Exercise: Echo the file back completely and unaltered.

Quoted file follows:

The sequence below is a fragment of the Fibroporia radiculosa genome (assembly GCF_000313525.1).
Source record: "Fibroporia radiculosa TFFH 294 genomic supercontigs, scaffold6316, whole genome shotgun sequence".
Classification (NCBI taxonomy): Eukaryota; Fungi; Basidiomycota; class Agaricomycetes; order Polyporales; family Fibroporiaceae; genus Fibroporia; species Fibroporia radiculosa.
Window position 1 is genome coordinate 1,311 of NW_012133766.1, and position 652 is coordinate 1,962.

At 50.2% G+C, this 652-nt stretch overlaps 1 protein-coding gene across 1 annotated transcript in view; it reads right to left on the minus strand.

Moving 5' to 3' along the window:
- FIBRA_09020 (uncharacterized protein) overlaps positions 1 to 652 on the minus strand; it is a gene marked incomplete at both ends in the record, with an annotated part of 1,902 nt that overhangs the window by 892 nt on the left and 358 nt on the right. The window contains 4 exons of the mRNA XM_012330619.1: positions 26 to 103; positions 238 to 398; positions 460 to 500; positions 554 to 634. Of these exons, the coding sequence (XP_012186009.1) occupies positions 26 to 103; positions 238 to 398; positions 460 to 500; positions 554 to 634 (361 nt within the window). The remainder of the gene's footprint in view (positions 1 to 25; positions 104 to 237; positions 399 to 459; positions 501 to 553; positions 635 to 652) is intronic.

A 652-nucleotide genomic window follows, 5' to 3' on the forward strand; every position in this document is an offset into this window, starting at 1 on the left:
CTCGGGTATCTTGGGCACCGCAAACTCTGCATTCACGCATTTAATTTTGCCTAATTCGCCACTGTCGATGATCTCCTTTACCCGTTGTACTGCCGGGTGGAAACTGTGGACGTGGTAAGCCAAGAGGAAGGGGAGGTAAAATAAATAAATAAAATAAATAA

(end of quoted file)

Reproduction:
The sequence below is a fragment of the Fibroporia radiculosa genome (assembly GCF_000313525.1).
Source record: "Fibroporia radiculosa TFFH 294 genomic supercontigs, scaffold6316, whole genome shotgun sequence".
Classification (NCBI taxonomy): Eukaryota; Fungi; Basidiomycota; class Agaricomycetes; order Polyporales; family Fibroporiaceae; genus Fibroporia; species Fibroporia radiculosa.
Window position 1 is genome coordinate 1,311 of NW_012133766.1, and position 652 is coordinate 1,962.

At 50.2% G+C, this 652-nt stretch overlaps 1 protein-coding gene across 1 annotated transcript in view; it reads right to left on the minus strand.

Moving 5' to 3' along the window:
- FIBRA_09020 (uncharacterized protein) overlaps positions 1 to 652 on the minus strand; it is a gene marked incomplete at both ends in the record, with an annotated part of 1,902 nt that overhangs the window by 892 nt on the left and 358 nt on the right. The window contains 4 exons of the mRNA XM_012330619.1: positions 26 to 103; positions 238 to 398; positions 460 to 500; positions 554 to 634. Of these exons, the coding sequence (XP_012186009.1) occupies positions 26 to 103; positions 238 to 398; positions 460 to 500; positions 554 to 634 (361 nt within the window). The remainder of the gene's footprint in view (positions 1 to 25; positions 104 to 237; positions 399 to 459; positions 501 to 553; positions 635 to 652) is intronic.

A 652-nucleotide genomic window follows, 5' to 3' on the forward strand; every position in this document is an offset into this window, starting at 1 on the left:
CTCGGGTATCTTGGGCACCGCAAACTCTGCATTCACGCATTTAATTTTGCCTAATTCGCCACTGTCGATGATCTCCTTTACCCGTTGTACTGCCGGGTGGAAACTGTGGACGTGGTAAGCCAAGAGGAAGGGGAGGTAAAATAAATAAATAAAATAAATAA